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Ryon Award, Pacesetter highlight kickoff to ‘23 United Way campaign
United Way of Liberty County volunteers help get the campaign kickoff started Tuesday.
United Way of Liberty County volunteers help get the campaign kickoff started Tuesday. Photo by Pat Donahue

The United Way of Liberty County kicked off its annual campaign Tuesday evening with a pair of significant announcements.

The Liberty County School System was designated as the first United Way Pacesetter for its fundraising efforts, and the United Way announced the creation of the James “Bobby” Ryon Community Spirit Award, naming the first winner of the honor.

Kristin Hopkins-Graham, United Way of Liberty County director, presented the award on behalf of Laura Betts who has been the lead volunteer with the Backpack Buddies program for a decade.

“Her commitment to the Backpack Buddies program has been inspirational,” Hopkins-Graham said.

Betts oversees the packing of over 500 bookbags each week, which are filled with food for a family for a weekend.

“Her impact extends beyond our county as she frequently goes on mission trips to provide essential services and resources to homeless women and children in other countries,” Hopkins-Graham said. “Laura Betts embodies the essence of the James ‘Bobby’ Ryon Community Spirit Award.”

The award was created in honor of the late Bobby Ryon, a Hinesville City Council member and longtime community volunteer.

“He was always working to make the world a better place at every level of his engagement,” said Brynn Grant, the president and CEO of the United Way of the Coastal Empire and a longtime friend of Ryon’s.

Ryon’s widow, Kim Thomas Ryon, noted how he was concerned when the United Way of Liberty County merged with the UWCE that money raised in Liberty County would go to local agencies.

“He made many trips to make sure the dollars raised in Liberty County were going to the Manna House and the St. James Center,” she said. “He was involved in this community. He was involved in everything. He loved Liberty County and he worked tirelessly to make sure Liberty County had what it needed.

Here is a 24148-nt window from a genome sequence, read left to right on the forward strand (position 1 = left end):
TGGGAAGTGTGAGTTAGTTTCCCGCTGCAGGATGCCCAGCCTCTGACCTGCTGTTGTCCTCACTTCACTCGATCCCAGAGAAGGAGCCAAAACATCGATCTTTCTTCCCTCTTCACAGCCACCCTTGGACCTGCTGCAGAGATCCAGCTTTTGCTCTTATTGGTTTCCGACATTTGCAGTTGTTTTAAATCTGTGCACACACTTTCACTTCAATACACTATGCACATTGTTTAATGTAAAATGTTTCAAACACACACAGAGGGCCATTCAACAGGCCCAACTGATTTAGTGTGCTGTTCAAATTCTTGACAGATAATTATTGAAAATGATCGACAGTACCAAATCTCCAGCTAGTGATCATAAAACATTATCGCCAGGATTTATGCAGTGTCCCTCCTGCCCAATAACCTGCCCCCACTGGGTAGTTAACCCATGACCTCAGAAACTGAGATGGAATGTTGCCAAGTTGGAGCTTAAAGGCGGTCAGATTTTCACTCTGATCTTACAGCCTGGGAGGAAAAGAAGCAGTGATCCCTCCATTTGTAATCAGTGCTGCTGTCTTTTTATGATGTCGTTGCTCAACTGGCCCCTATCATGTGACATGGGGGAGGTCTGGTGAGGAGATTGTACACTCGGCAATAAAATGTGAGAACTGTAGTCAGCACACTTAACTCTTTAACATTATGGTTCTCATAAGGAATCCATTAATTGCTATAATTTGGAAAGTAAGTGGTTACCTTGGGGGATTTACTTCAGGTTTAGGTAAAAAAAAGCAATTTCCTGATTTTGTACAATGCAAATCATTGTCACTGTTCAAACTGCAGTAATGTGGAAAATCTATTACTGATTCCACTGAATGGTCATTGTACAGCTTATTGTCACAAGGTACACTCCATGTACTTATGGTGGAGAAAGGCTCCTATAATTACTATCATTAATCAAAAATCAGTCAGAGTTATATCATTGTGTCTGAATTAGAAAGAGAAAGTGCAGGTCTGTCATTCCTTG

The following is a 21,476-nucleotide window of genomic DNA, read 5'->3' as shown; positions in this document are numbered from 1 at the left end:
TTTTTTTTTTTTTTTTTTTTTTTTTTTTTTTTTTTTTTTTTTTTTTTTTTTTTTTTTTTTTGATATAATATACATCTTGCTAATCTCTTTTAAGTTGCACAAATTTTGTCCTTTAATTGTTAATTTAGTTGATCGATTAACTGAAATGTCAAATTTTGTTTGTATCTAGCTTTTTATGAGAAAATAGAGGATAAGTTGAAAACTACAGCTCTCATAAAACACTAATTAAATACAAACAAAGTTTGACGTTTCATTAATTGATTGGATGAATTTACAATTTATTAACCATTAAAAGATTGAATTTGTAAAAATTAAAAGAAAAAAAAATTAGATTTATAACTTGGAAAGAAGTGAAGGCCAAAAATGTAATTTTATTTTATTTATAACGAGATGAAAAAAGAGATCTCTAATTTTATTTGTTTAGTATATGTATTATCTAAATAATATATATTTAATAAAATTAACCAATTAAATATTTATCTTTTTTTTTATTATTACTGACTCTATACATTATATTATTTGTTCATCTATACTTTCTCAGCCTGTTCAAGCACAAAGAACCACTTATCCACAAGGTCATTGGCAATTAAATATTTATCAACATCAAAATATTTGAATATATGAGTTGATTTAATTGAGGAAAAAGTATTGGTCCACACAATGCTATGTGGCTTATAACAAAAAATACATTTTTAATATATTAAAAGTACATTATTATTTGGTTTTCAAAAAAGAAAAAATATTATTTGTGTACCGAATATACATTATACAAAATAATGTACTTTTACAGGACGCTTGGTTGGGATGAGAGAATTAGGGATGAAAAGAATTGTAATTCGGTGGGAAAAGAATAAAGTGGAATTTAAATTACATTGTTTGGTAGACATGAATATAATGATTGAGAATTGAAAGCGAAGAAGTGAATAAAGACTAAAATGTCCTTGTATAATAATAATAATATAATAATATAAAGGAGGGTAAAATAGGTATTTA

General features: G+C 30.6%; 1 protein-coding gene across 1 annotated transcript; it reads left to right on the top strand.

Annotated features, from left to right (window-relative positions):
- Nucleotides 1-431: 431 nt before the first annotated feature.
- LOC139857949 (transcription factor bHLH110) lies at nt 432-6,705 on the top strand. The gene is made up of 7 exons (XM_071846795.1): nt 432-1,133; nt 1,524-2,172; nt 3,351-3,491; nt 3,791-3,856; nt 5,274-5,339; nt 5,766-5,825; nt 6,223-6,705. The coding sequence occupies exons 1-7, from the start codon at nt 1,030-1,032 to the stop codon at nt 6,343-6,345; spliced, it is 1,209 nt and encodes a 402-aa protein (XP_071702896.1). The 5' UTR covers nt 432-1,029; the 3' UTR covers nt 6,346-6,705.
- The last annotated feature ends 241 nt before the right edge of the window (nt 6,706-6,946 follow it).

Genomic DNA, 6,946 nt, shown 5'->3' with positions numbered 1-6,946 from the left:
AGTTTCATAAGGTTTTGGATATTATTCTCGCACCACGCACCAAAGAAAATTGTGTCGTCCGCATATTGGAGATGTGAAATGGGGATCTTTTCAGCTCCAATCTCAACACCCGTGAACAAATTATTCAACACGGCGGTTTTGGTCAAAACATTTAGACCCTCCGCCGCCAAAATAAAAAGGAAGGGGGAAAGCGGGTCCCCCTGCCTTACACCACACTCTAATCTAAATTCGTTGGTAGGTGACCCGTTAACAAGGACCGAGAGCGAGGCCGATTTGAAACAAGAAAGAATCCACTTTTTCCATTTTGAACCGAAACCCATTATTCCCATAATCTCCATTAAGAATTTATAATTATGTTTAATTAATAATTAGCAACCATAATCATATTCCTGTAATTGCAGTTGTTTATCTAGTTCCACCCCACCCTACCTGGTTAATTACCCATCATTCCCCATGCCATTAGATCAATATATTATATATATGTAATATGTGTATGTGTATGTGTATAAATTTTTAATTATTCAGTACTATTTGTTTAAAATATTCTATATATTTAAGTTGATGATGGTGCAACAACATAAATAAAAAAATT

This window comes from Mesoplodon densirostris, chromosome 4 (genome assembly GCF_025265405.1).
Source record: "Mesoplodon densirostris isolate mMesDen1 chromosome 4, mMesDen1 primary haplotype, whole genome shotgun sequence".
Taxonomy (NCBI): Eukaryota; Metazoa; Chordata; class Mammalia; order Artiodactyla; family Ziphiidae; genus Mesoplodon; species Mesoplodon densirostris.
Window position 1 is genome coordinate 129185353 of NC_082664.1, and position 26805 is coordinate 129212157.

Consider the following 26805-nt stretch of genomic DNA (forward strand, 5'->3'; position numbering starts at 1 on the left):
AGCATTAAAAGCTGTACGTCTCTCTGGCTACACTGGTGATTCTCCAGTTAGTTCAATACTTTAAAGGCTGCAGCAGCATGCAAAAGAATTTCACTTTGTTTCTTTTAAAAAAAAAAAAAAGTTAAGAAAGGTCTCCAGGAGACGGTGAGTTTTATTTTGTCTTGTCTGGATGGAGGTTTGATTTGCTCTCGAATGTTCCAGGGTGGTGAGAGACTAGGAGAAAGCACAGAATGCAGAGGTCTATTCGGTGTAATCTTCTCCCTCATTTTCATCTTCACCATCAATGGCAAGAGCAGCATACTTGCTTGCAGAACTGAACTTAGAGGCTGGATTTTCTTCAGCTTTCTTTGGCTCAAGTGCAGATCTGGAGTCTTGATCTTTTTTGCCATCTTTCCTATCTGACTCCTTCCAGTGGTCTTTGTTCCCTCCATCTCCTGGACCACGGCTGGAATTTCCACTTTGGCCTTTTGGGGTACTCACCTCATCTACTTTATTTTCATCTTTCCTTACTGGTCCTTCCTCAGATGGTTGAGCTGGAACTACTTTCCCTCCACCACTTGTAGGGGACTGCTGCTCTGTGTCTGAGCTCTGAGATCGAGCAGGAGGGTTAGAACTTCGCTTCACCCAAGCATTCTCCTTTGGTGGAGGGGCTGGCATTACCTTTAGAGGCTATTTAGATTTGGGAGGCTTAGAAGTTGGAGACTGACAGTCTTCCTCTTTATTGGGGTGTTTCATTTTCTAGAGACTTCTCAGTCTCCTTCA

“I could not think of a better way to honor one of the best men I’ve ever known.”

Joseph Martin Elementary School was recognized as the leading giver among the Liberty County Schools, which as a whole raised more than $43,600.

Danny Creasy, the United Way of Liberty County advisory board chair for this year, remarked on his own personal connection with Backpack Buddies. His son came home from football practice and said one of his friends had lost a lot of weight. His son’s friend was a recipient of the Backpack Buddies food during the school year.

But during the summer, there wasn’t anything to take its place. His son’s friend admitted the family was struggling, with his mom between jobs, and that he was drinking water to stay full.

“That broke my heart,” Creasy said.

Creasy and his wife gathered up as much food as they could to take to their son’s friend and pointed out how important programs such as the Backpack Buddies are.

“Be proud of all that money raised,” he said.

Grant said the United Way in Liberty County supports 59 agencies and more than 80 programs. The UWCE’s 211 line took 13,000 calls last year, connecting people with resources and support.

“Without you, there would be no United Way,” she said. “It was founded by leaders in the community, people who cared about their friends and neighbors, who wanted to make life better. And they have created something that over the decades has served hundreds of thousands of people.”

At Tuesday’s kickoff, held at the Liberty County Board of Education and sponsored by SNF Holdings and PlayDatez, Hopkins- Graham also issued an appeal to support the campaign.

“We’ve seen how together we can achieve remarkable things,” she said. “We have witnessed the positive impact of your donation and your volunteer efforts. We have seen lives transformed right here in Liberty County. Your commitment, your passion and your belief in the power of community are what drives us forward.”

Jay Wilson, the United Way of the Coastal Empire campaign chair, also highlighted the United Way’s impact. It has expanded Read United, which began in Liberty County 15 years ago, and has doubled the number of students receiving new books.

“United Way is on a roll, making a bigger impact in this region than ever before, improving the lives of people year after year,” he said.

But as the region undergoes an economic boom, its problems will grow, Wilson said.

“There will be, and already are, growing pains and challenges in areas such as food, housing, literacy, child care, workforce development and financial security,” he said. “The needs far exceed our resources every year. We need everyone to participate.”

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